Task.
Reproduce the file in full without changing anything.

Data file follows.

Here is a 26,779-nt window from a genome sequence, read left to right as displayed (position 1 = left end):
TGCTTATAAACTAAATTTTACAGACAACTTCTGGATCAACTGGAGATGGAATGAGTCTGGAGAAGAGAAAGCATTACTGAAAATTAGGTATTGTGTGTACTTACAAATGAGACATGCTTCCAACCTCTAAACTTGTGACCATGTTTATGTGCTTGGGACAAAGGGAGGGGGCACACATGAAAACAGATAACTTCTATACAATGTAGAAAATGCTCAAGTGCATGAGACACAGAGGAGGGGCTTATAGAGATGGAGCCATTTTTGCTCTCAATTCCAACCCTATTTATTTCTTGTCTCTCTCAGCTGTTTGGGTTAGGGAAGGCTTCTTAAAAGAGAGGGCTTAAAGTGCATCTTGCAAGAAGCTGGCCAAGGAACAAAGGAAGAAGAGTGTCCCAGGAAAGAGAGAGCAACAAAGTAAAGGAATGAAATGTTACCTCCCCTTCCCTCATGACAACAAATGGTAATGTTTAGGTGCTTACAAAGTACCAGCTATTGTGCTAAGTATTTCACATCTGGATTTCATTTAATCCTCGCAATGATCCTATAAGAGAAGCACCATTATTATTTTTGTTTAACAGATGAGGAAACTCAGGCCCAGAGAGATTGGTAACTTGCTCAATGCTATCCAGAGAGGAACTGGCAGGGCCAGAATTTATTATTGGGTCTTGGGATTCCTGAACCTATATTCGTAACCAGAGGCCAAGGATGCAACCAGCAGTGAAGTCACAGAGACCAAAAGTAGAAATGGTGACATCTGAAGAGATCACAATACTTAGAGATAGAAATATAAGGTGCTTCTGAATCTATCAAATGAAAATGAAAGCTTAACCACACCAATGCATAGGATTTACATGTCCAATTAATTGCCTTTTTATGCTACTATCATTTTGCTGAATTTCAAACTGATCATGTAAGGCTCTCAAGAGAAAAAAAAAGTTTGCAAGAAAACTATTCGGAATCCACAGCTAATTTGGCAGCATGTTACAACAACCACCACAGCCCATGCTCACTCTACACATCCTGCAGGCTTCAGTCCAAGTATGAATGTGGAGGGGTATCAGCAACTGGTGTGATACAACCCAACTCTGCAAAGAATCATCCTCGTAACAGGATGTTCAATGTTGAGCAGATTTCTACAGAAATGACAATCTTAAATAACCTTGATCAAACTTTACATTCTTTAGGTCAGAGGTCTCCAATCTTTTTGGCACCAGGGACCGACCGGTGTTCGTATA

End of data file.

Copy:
Here is a 26,779-nt window from a genome sequence, read left to right as displayed (position 1 = left end):
TGCTTATAAACTAAATTTTACAGACAACTTCTGGATCAACTGGAGATGGAATGAGTCTGGAGAAGAGAAAGCATTACTGAAAATTAGGTATTGTGTGTACTTACAAATGAGACATGCTTCCAACCTCTAAACTTGTGACCATGTTTATGTGCTTGGGACAAAGGGAGGGGGCACACATGAAAACAGATAACTTCTATACAATGTAGAAAATGCTCAAGTGCATGAGACACAGAGGAGGGGCTTATAGAGATGGAGCCATTTTTGCTCTCAATTCCAACCCTATTTATTTCTTGTCTCTCTCAGCTGTTTGGGTTAGGGAAGGCTTCTTAAAAGAGAGGGCTTAAAGTGCATCTTGCAAGAAGCTGGCCAAGGAACAAAGGAAGAAGAGTGTCCCAGGAAAGAGAGAGCAACAAAGTAAAGGAATGAAATGTTACCTCCCCTTCCCTCATGACAACAAATGGTAATGTTTAGGTGCTTACAAAGTACCAGCTATTGTGCTAAGTATTTCACATCTGGATTTCATTTAATCCTCGCAATGATCCTATAAGAGAAGCACCATTATTATTTTTGTTTAACAGATGAGGAAACTCAGGCCCAGAGAGATTGGTAACTTGCTCAATGCTATCCAGAGAGGAACTGGCAGGGCCAGAATTTATTATTGGGTCTTGGGATTCCTGAACCTATATTCGTAACCAGAGGCCAAGGATGCAACCAGCAGTGAAGTCACAGAGACCAAAAGTAGAAATGGTGACATCTGAAGAGATCACAATACTTAGAGATAGAAATATAAGGTGCTTCTGAATCTATCAAATGAAAATGAAAGCTTAACCACACCAATGCATAGGATTTACATGTCCAATTAATTGCCTTTTTATGCTACTATCATTTTGCTGAATTTCAAACTGATCATGTAAGGCTCTCAAGAGAAAAAAAAAGTTTGCAAGAAAACTATTCGGAATCCACAGCTAATTTGGCAGCATGTTACAACAACCACCACAGCCCATGCTCACTCTACACATCCTGCAGGCTTCAGTCCAAGTATGAATGTGGAGGGGTATCAGCAACTGGTGTGATACAACCCAACTCTGCAAAGAATCATCCTCGTAACAGGATGTTCAATGTTGAGCAGATTTCTACAGAAATGACAATCTTAAATAACCTTGATCAAACTTTACATTCTTTAGGTCAGAGGTCTCCAATCTTTTTGGCACCAGGGACCGACCGGTGTTCGTATA